The New York Times’s glowing tribute to Kevin Roche, Irish starchitect
Kevin Roche, the Dublin-born architect who died on Friday, at the age of 96, was a designer of modernist buildings, at once bold and refined, that gave striking new identities to corporations, museums and institutions around the world.
He was one of the rare architects who was admired and trusted by corporate executives, museum boards and government officials, who allowed him wide leeway in expressing his restless formal imagination. He was softly spoken, with a distant echo of an Irish accent, but it was an understated manner that belied the self-confidence that the buildings he made for his patrons radiated.
He created such distinctive works as the Ford Foundation headquarters in midtown Manhattan, an elegant palazzo of dark metal and glass built around a garden atrium and finished in 1967; the Oakland Museum of California (1968), a museum whose terraced roof functions as a public park; the General Foods headquarters in Rye Brook, New York (1982), a glass version of a grand classical villa; the sprawling headquarters of Union Carbide in Danbury, Connecticut (1982), a futuristic machine for parking and working; the headquarters of the JP Morgan Bank on Wall Street (1990), a skyscraper in the form of a classical column; and Convention Centre Dublin (2010), his only major Irish project. And he put an indelible stamp on the Metropolitan Museum of Art in New York.
Kevin Roche’s formidable body of work sometimes intersects fashion, sometimes lags fashion, and more often makes fashion
In 1982 Roche was awarded the Pritzker Architecture Prize, widely considered his profession’s highest honour. In its citation the jury said, “In this mercurial age, when our fashions swing overnight from the severe to the ornate, from contempt for the past to nostalgia for imagined times that never were, Kevin Roche’s formidable body of work sometimes intersects fashion, sometimes lags fashion, and more often makes fashion.”
The jury acknowledged that his work was hard to characterise and that his buildings outwardly had little in common. To Roche, however, there was nothing inconsistent about them; although he loved strong, memorable forms, he saw architecture as a matter of problem solving as much as shape making.
And he believed that because each building emerged out of a different situation, each called for something very different. It was a view he took from his mentor, Eero Saarinen, whose thriving architectural practice formed the foundation of Roche’s own.
Roche was hired by Saarinen in 1950, and before long he became the architect’s chief design associate, working on projects like the CBS Building in New York (known as Black Rock); the TWA Terminal at Kennedy Airport; Dulles International Airport, outside Washington; and the Ingalls Skating Rink at Yale University.
When Saarinen died suddenly, in 1961, at 51, it fell to Roche and John Dinkeloo, another Saarinen lieutenant, to keep the office going and complete Saarinen’s numerous unfinished works. As they began to take on new projects of their own, the Saarinen office transitioned into Kevin Roche John Dinkeloo and Associates. Dinkeloo died in 1981, at 63, after which Roche headed the office himself.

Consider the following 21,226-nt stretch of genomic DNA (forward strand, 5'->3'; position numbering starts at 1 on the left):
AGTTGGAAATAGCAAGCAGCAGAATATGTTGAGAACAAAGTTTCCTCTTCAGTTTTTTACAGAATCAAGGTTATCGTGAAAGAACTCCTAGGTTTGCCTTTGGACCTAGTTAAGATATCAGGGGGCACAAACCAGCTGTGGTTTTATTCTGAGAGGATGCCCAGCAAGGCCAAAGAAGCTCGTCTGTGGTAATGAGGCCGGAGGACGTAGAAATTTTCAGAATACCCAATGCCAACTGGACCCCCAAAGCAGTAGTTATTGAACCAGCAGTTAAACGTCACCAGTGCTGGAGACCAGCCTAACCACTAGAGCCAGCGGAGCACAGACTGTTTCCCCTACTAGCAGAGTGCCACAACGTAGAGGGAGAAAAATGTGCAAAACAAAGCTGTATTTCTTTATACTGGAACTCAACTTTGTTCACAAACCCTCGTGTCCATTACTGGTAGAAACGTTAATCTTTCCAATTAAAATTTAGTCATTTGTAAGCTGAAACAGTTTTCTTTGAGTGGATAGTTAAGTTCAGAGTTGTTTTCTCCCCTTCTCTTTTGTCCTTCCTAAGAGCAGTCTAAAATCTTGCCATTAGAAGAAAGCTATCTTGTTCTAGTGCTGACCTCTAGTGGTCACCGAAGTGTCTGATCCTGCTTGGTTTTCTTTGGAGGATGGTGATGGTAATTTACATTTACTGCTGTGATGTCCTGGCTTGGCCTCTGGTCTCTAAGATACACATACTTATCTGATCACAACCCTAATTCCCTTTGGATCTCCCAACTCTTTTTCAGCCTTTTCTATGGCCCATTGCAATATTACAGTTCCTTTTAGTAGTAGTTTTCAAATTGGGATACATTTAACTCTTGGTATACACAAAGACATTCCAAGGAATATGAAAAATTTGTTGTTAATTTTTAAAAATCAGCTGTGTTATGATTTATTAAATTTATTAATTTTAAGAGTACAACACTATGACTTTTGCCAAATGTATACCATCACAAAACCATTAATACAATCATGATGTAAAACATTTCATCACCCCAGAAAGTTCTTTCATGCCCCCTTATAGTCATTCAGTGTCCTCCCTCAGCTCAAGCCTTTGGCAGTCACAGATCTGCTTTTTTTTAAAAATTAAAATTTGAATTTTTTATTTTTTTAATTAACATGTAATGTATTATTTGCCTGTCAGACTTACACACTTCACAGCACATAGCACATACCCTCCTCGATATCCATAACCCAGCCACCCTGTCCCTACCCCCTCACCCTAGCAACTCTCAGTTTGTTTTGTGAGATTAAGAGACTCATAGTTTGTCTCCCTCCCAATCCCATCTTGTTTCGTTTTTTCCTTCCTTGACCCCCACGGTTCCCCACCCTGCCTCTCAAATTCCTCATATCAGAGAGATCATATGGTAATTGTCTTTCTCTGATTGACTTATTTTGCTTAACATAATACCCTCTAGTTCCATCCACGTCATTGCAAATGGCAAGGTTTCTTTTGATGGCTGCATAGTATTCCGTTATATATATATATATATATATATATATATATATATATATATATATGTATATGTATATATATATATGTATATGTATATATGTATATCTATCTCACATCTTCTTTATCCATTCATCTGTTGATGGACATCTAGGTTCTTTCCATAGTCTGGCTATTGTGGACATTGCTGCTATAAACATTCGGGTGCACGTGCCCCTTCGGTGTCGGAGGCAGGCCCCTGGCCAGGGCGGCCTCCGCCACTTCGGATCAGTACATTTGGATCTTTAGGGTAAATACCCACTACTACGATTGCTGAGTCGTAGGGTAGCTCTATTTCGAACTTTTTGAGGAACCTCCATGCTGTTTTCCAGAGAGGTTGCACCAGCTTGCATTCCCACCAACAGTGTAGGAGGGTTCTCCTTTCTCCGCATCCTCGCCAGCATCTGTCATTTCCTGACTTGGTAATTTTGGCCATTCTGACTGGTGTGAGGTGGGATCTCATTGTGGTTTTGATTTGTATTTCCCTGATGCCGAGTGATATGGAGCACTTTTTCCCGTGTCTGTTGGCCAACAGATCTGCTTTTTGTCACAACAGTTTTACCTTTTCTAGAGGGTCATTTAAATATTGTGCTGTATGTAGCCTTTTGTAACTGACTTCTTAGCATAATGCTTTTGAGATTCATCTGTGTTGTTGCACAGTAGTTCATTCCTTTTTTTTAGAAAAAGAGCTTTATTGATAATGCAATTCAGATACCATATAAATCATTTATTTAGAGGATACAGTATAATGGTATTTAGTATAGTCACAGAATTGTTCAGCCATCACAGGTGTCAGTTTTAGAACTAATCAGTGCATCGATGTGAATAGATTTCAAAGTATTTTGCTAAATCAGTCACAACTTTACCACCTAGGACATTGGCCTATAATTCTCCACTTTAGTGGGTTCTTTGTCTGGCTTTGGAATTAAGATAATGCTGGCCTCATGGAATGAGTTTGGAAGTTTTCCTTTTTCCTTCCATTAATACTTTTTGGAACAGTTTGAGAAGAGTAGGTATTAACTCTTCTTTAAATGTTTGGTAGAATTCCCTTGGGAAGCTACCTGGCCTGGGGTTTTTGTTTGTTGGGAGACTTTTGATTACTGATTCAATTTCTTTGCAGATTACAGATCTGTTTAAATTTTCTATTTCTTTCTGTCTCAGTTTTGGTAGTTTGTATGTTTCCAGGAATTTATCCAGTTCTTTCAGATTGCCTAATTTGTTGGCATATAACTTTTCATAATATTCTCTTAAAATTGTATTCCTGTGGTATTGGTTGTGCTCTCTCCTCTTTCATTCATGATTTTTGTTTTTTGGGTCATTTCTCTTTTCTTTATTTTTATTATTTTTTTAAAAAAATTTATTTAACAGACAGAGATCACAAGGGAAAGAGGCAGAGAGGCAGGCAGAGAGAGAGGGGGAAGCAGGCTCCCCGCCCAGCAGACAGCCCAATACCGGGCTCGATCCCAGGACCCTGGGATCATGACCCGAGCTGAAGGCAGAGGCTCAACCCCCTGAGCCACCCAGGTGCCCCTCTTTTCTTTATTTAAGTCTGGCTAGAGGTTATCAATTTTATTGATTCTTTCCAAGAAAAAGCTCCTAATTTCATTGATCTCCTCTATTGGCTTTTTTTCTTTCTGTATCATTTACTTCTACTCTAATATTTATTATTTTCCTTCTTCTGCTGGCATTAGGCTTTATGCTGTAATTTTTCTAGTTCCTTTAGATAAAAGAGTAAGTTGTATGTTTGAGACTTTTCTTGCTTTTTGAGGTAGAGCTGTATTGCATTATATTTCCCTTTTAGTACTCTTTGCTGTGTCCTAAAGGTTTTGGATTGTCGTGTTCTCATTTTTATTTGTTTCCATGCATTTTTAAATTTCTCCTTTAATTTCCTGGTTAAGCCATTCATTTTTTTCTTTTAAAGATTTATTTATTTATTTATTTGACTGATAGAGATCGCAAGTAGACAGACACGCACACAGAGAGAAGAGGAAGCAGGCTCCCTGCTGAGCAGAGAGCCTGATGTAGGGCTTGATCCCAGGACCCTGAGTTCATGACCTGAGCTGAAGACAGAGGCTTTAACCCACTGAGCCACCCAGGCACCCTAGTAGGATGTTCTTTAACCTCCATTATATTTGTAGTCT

Roche was the favoured architect of the Metropolitan Museum of Art; he designed all the wings of the museum’s expansion, beginning with the Lehman Pavilion, a sunken space with a central skylit gallery surrounded by a series of rooms, which opened in 1975.
It was as a sculptor of modernist shapes in glass that Roche seemed most comfortable. He and Dinkeloo had been interested in the technology of glass since their early years with Saarinen, when Roche, looking at a pair of reflective sunglasses, proposed developing a reflective glass that could be used on buildings. One of his first major projects was a trio of glass pyramids that Roche built as the headquarters for College Life Insurance Company in Indianapolis, completed in 1971.
A few years later he designed One United Nations Plaza in New York, a sculptural skyscraper of gridded blue-green reflective glass that is nearly as abstract as his pyramids. The tower was the home of the UN Plaza Hotel (now the Millennium Hilton New York One UN Plaza), for which Roche designed a set of public spaces based on an intricate design of trelliswork and mirrors, endlessly reflecting. (When management wanted to renovate the hotel’s restaurant and bar in 2015, preservationists protested that Roche’s design was one of the city’s finest interiors from the 1970s, and persuaded the hotel to reverse course.)
The Metropolitan Museum of Art was not Roche’s only long-term client. One of his most important legacies from Saarinen was his relationship with J Irwin Miller, chairman of the Cummins Engine Co and a patron of architecture. Miller had transformed Cummins’s hometown of Columbus, Indiana, into an architecture Mecca, with buildings by both Saarinen and his father, Eliel Saarinen, in addition to others by IM Pei, Robert Venturi (who died in September), César Pelli, Richard Meier and Skidmore, Owings & Merrill.
Souce: Irish Times
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